(You may be wondering why I picked up the book in the first place, given my aversion, and that’s a good question. I’m not sure – I guess maybe I was expecting a slightly less harsh and seedy depiction. Which is totally on me; I don’t fault the authors for making grim addictions seem grim.)

However, I wasn’t confident that the depiction of either addiction was very accurate. Again, I know a bit more about alcoholism, and what struck me was that Loren was described at least once (maybe a couple of times) as a “functional alcoholic.” He somehow manages to hide his drinking from the people around them – mostly his father and Lily’s family. But he doesn’t really maintain relationships (other than with Lily), doesn’t work or have a social life, and it turns out he’s not doing as well in school as he leads Lily to believe. Actually, neither of them are doing that well, which made me wonder how they’ve made to their junior years, since there’s no indication that their patterns of behavior – missing class, blowing off  studying to feed their addictions –  is any different than it always was.

I think of “functional alcoholic” as one who compartmentalizes their drinking to some degree – for instance, goes to work five days a week and then spends the entire weekend blotto. The thing about Loren is that he is ALWAYS drinking. From the time he wakes up in the morning to the time he passes out at night, he is drunk. If he has coffee, there is liqueur in it. If he’s drinking juice, there is vodka in it. I have no experience with the type of alcoholic who is drunk 24/7 and find it hard to believe that if such alcoholics exist (I guess they might) that they are remotely “functional.” People are going to KNOW – you’re not going to be able to cover up the smell of alcohol emanating from you with showers, cologne and mints, as Loren supposedly does. That’s just not credible to me.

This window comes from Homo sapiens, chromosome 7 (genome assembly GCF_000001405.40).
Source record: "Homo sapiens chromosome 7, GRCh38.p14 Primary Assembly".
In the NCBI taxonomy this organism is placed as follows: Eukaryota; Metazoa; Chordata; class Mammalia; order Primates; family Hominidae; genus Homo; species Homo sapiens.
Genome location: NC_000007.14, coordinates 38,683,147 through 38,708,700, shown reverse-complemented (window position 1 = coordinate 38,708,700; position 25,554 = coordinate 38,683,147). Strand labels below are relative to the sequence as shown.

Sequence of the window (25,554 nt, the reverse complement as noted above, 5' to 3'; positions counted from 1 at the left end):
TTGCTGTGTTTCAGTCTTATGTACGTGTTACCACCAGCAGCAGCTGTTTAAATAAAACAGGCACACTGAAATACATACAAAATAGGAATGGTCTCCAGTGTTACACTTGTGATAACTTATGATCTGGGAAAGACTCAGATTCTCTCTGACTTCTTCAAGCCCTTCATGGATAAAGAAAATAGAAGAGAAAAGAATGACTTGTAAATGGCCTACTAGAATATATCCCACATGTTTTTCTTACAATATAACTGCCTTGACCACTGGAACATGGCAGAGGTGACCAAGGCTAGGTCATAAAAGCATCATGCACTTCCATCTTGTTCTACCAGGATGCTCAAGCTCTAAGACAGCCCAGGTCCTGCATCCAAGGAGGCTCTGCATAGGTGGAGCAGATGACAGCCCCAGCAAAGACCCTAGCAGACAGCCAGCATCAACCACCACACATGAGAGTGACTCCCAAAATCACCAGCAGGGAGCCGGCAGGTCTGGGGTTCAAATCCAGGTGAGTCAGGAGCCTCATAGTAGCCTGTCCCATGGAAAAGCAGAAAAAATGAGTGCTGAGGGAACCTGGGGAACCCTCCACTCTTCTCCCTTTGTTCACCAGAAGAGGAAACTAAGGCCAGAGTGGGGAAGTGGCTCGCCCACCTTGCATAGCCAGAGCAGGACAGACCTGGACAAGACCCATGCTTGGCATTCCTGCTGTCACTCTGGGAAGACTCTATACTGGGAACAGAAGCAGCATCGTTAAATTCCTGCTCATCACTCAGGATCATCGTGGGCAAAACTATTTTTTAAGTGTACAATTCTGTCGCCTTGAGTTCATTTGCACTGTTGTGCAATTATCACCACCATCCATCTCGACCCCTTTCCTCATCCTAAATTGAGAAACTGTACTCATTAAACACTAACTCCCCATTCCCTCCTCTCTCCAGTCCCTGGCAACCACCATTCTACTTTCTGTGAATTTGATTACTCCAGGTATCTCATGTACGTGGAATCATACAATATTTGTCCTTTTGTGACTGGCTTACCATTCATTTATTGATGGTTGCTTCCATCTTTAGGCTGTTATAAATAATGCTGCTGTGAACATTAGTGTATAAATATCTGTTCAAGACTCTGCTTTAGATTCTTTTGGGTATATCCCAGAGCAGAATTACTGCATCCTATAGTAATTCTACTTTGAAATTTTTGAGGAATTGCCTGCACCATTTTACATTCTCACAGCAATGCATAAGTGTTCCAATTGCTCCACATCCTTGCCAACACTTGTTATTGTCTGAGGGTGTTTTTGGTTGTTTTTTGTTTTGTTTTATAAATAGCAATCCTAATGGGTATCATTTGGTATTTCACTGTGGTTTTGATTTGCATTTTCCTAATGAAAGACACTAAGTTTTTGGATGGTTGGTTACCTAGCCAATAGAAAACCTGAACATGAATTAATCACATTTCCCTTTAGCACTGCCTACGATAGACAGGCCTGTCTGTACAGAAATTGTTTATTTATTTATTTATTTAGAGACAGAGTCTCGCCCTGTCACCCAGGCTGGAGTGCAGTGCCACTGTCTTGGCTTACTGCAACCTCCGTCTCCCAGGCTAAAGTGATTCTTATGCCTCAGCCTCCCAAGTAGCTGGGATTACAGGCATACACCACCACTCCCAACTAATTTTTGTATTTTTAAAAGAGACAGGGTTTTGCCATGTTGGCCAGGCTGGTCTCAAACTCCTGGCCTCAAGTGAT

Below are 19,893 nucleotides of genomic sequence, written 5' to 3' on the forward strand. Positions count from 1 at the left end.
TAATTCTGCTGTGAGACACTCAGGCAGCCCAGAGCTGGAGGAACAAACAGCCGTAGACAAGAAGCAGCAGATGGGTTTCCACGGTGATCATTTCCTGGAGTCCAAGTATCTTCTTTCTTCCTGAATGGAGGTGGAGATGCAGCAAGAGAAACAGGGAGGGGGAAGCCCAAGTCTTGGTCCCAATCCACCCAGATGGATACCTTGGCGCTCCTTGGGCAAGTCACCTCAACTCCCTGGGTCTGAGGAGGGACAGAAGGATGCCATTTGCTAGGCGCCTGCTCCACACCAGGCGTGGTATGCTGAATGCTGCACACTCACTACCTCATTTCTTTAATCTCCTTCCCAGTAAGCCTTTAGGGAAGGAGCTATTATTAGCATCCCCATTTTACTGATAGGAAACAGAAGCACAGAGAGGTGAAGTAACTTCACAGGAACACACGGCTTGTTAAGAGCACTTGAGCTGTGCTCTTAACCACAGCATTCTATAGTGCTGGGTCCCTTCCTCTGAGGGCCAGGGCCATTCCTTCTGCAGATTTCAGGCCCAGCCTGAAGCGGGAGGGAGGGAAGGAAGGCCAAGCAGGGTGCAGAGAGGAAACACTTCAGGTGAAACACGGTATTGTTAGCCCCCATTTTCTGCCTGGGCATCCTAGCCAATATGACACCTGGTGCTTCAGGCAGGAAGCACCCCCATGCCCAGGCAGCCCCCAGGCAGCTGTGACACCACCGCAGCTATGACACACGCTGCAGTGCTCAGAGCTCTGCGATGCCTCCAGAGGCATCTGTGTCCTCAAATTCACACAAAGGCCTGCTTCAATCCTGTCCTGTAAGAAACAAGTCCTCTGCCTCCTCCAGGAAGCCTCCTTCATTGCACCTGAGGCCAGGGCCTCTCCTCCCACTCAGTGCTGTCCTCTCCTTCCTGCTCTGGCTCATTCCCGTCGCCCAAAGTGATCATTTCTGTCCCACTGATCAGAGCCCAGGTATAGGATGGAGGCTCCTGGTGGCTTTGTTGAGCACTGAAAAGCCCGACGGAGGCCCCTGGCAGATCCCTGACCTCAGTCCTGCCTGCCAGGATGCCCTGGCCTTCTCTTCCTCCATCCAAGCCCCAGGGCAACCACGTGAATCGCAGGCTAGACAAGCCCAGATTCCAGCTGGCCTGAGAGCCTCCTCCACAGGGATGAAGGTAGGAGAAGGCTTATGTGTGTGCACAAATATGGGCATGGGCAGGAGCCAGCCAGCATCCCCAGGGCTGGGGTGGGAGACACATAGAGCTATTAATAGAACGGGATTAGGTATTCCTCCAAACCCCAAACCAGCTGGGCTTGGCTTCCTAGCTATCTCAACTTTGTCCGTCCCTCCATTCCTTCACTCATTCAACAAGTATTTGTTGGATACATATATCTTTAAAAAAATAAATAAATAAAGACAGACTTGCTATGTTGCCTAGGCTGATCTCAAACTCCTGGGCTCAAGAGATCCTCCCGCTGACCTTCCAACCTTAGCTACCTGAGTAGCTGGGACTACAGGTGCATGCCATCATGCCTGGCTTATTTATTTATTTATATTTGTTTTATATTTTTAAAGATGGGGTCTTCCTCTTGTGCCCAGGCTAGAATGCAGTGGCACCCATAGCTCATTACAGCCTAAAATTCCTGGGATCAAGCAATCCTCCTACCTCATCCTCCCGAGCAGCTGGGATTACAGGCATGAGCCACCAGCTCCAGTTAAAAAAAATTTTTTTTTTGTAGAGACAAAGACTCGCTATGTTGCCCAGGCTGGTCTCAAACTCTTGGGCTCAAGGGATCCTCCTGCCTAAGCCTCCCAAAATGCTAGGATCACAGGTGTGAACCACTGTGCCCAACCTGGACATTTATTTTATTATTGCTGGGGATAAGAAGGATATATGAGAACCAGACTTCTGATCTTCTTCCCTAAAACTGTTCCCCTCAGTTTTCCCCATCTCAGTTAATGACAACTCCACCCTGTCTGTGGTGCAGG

Further, the potency of Loren’s addiction seems to fit better with someone a lot older and honestly someone who is probably not going to last much longer. Anyone with an addiction that must be fed AT ALL TIMES is pretty much at the end of their rope, basically a mess, in danger of dying at any moment (in Loren’s case, I would think, from alcohol poisoning or asphyxiation from vomiting while comatose), and incapable of keeping their addiction a secret. I would have found the story more believable if Loren’s drinking was toned down quite a bit.

Similarly, Lily is addicted to sex to the point where she does very rash things, including obsessive viewing of porn, sex in public restrooms, and sex with strangers. In fact, Lily’s sex is pretty much *all* with strangers, since she’s a one-time-only kind of gal. Which didn’t quite make sense to me – if sex was her goal, why write off a guy after one time? It seems like she’s ashamed and embarrassed and can’t face the men afterward. Honestly, her attitudes towards sex and her addiction were confusing to me, and I wasn’t sure how much of it to attribute to her being a first person narrator and therefore somewhat unreliable. At one point she says that she “loves sex”, but that’s not how it seems. It seems more like an obsessive need that once sated leaves shame and self-disgust in its wake (I seriously got sick of her wailing, “what is wrong with me?!” after an episode of ill-advised screwing). Her behavior did seem to fit in with the OCD model of sex addiction, though.